WACIT Bangladesh: When there is genuine community engagement, there are no health taboos

The first good sign was hearing about the large number of community volunteers at this network of rural health centres and satellite clinics. The second and real test was hearing from the mothers on their perceived benefits through education and prevention, and how they would advise future mothers.

When I saw evidence of including not insensitive topics such as family planning and particularly gender-based violence, I was not surprised. If trust between the community and services is built over a number of years, with community leads and volunteers acting as bridges, there are no taboos to avoid. Mental health should come easy next!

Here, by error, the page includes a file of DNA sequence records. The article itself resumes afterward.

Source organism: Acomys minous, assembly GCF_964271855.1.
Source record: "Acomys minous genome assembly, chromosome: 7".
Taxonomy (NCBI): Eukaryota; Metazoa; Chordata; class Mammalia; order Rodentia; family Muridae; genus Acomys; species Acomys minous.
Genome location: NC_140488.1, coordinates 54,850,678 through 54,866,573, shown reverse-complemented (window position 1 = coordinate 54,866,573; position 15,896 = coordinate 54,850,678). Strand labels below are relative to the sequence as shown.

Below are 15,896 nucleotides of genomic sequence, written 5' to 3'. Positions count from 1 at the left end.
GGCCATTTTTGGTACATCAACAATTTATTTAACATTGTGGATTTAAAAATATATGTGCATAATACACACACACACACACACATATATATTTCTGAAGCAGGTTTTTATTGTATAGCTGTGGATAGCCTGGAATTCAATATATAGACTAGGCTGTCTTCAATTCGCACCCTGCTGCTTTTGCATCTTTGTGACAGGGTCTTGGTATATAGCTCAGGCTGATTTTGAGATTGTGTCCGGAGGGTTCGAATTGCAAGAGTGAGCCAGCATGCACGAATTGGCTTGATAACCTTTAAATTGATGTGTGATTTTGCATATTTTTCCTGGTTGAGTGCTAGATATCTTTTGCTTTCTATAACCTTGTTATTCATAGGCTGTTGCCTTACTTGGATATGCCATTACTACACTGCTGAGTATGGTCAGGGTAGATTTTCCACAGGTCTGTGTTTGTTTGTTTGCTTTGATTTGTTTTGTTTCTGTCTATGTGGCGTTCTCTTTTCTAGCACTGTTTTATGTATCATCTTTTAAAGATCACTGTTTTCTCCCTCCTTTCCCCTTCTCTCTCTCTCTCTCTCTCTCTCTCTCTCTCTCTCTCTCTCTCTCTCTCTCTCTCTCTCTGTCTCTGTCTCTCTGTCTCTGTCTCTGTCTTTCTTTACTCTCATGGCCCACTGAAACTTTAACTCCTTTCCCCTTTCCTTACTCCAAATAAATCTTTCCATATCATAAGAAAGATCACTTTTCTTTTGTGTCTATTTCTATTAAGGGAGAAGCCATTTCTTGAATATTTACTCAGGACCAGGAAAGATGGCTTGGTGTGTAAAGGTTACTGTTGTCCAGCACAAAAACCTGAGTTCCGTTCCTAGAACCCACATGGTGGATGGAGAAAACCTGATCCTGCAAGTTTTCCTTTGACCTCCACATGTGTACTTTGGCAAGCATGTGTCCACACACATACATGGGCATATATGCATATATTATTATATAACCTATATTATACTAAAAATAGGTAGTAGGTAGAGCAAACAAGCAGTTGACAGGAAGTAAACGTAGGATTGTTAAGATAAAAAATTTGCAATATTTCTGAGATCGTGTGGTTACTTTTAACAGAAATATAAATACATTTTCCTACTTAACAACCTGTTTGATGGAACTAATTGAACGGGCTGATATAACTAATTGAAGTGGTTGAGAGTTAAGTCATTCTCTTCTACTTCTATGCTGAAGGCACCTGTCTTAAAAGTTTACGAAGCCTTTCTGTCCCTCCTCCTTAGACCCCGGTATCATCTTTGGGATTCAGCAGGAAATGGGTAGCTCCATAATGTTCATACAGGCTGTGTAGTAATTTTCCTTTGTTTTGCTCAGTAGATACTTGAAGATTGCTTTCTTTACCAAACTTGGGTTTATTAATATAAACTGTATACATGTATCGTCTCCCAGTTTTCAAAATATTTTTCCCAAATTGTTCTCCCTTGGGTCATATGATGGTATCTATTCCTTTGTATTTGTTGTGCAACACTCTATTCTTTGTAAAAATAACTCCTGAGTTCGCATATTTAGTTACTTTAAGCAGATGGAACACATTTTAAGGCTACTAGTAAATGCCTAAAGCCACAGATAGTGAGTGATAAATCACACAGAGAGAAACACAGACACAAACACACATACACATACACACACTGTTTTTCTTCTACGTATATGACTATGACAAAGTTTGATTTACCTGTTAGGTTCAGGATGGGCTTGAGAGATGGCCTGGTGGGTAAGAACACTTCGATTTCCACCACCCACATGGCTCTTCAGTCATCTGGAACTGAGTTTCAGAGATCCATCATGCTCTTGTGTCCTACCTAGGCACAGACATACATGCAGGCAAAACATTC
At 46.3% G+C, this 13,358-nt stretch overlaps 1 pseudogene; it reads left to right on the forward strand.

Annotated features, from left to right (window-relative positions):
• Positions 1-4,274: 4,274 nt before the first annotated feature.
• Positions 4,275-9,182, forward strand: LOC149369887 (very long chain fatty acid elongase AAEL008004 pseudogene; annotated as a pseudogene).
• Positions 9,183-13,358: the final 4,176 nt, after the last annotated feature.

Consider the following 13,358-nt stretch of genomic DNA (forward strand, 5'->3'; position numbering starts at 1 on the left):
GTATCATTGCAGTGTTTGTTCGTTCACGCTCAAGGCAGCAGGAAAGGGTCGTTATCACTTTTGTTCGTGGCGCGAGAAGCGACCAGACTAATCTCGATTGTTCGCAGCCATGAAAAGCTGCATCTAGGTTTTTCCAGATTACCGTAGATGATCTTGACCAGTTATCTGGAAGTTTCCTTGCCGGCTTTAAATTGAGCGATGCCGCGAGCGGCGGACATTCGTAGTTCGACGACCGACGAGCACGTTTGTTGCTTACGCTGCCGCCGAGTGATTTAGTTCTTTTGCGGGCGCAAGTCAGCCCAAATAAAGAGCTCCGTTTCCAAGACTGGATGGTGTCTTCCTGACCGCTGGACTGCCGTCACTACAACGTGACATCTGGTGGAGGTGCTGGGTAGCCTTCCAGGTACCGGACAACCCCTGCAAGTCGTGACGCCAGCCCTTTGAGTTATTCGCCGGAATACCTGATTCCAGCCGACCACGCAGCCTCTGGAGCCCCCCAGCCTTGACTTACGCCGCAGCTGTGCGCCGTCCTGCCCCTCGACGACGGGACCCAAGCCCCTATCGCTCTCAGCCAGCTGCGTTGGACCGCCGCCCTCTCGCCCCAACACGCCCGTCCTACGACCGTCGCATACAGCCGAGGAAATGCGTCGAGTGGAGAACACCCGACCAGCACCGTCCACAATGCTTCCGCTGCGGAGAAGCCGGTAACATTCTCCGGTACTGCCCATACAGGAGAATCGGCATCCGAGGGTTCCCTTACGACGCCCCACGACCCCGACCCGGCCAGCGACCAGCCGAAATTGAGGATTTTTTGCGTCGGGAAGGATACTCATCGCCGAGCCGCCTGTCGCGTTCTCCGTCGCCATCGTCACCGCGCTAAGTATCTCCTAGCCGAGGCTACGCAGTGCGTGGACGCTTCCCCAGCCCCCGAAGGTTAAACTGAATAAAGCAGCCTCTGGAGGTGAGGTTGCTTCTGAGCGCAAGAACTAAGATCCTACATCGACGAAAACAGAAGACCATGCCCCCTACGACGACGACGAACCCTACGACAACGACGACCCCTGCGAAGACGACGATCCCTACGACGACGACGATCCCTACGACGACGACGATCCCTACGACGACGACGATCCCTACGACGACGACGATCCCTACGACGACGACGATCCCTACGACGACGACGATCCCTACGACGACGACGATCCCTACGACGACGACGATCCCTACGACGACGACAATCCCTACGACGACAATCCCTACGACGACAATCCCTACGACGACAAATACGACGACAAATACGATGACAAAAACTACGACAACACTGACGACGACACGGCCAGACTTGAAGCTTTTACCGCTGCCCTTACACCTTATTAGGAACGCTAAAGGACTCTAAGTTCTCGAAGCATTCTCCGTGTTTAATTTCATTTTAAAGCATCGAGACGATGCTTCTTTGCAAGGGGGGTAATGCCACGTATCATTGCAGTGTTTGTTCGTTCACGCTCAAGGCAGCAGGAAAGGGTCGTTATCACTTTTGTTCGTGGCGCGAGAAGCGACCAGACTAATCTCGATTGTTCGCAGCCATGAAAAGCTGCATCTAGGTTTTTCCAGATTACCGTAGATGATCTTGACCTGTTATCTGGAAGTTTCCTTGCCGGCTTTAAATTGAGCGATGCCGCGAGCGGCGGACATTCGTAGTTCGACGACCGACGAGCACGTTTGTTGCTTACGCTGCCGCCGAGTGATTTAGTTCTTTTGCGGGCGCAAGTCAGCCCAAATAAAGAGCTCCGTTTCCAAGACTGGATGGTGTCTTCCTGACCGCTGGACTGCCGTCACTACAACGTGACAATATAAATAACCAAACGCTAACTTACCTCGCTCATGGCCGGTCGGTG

The three young children in the waiting area also passed the secure attachment test – none of them would come to me!

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